He has another chapter where he looks at how investors deal with winning positions. Do they take small profits or let winners ride? The most successful investors in his experiment seemed to let winners ride.

There’s more to it than this, but that’s the gist of it. (I have mixed feelings about the book. At least, it’s a quick easy read. You can finish Freeman-Shor’s book in a day.)

Still, the book doesn’t really deal with position sizing in any detail.

What to Do Depends on Your Style

I think how you do this depends on your style and temperament. I’ve seen all kinds of ways work well enough for different people.

As for me, I’m likely to buy more if a stock I own falls. I tend to own stocks with great balance sheets and insider alignment. And I often have a margin of safety in the valuation as well. So I can have confidence buying more if the stock falls.

I think it would be more difficult to be this way if I were investing in leveraged equities or stocks where I could not trust the insiders to do the right things.

I also tend to start positions such that I have room to buy more. It’s not often I get out of the gate with a full position. And I let winners ride.

I’m also okay holding a stock that doesn’t go anywhere for a few years, as long as I’m confident that the value of the business is still growing and hasn’t been impaired.

Ideally, I’d hold on to my stocks for years… 5-years, 10-years, etc. That’s when you really get the benefits of all tax-free compounding.

That’s a bit how I think about it. In the interest of moving this along, I’ll stop here. Though, there is more in the mailbag that deals with this topic…

*** Mailbag

While in Switzerland, I got a great e-mail from Preston Athey. (You may remember Preston from my post here.)

Preston ran a fund for T. Rowe for a long time and did very well. I take what he says and always give it a good thinking over. Anyway, his email is too good not to share – and deals with the position-sizing topic above. So here it is, slightly edited:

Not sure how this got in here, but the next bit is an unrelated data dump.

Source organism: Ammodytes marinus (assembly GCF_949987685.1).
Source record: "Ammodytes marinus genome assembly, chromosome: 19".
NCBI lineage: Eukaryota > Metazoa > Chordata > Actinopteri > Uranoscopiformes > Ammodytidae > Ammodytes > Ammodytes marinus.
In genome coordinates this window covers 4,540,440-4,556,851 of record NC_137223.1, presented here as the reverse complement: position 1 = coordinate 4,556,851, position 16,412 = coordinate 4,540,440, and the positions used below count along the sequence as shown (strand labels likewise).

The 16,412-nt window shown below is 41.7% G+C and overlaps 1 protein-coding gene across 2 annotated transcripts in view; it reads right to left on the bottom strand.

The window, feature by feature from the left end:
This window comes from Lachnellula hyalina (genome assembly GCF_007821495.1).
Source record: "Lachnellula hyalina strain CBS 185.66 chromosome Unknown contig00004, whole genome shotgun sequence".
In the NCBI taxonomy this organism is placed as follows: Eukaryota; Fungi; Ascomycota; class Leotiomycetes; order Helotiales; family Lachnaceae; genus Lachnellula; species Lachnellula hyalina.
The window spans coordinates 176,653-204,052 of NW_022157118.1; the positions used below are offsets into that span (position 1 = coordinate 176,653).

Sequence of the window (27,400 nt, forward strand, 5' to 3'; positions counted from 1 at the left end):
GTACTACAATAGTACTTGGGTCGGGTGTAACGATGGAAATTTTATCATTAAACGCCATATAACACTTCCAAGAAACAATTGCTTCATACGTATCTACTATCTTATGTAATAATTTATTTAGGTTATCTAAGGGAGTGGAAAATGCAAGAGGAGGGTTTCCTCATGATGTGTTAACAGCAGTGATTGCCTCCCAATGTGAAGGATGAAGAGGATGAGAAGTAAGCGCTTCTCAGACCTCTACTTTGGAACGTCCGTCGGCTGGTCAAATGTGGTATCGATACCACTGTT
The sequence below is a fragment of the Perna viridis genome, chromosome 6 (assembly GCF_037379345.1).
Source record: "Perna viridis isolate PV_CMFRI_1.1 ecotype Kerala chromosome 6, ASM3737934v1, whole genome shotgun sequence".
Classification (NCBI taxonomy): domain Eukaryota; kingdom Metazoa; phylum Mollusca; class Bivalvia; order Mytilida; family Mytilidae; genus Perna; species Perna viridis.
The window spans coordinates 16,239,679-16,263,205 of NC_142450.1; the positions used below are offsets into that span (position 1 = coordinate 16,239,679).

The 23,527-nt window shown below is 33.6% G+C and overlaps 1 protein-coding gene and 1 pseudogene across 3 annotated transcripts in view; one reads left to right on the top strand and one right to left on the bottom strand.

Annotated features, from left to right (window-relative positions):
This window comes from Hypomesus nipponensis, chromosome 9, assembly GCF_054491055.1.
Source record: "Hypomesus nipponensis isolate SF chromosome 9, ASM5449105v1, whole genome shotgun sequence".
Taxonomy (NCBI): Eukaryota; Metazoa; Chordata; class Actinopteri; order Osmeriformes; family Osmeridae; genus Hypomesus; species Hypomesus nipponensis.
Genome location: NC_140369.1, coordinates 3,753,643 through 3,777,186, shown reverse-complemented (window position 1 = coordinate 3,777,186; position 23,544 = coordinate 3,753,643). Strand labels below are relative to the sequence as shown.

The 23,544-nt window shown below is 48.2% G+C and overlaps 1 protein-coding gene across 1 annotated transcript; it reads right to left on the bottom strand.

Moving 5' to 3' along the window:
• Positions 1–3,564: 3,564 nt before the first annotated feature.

“Chris: One of your mailbag readers seemed skeptical about picking the one winner you could ride when dealing with a concentrated portfolio. He's right in one sense... it is really hard ahead of time to know what stocks will be winners. You've noted that there are some characteristics that improve your odds (owner-operated companies, high stock ownership of management, clearly definable moats, etc.), but a lot of investing is just educated guess work. Here's how I dealt with the conundrum.

1) Run a concentrated portfolio, but don't necessarily restrict the number of names. Huh? It's OK to own 75 names, if the top 10 positions are 40%+ of the value of the portfolio. You own that many names to motivate you to really research and follow them... if you don't own them it is hard to discipline yourself to do the work.

2) When the investment thesis behind one of the bottom 50 does not pan out, shoot it and move on. When it does pan out, look for opportunities to add. People had thousands of opportunities to invest in Danaher in the early years. You could have studied their quarterly results, read the annual report, read transcripts of management meetings, etc. Each time, you would have said "Wow, these guys are smart and they are doing what they said they'd do." If the stock was up on a spike, just hold on. If the market had one of its periodic swoons (happens once or twice a year, on average), then look to add.

3) Then, when a stock really works, DON'T SELL! Let it get big. OK, like you said, you don't let it get to be more than 20% on average. If the investor is jumpy, he'll not let it above 10%. But I say let the stock tell you. Berkshire is 20% of my stock account, ex-TROW. That's fine. Markel could be 20%. Wal-Mart could be 20%. NVidia? I don't think so.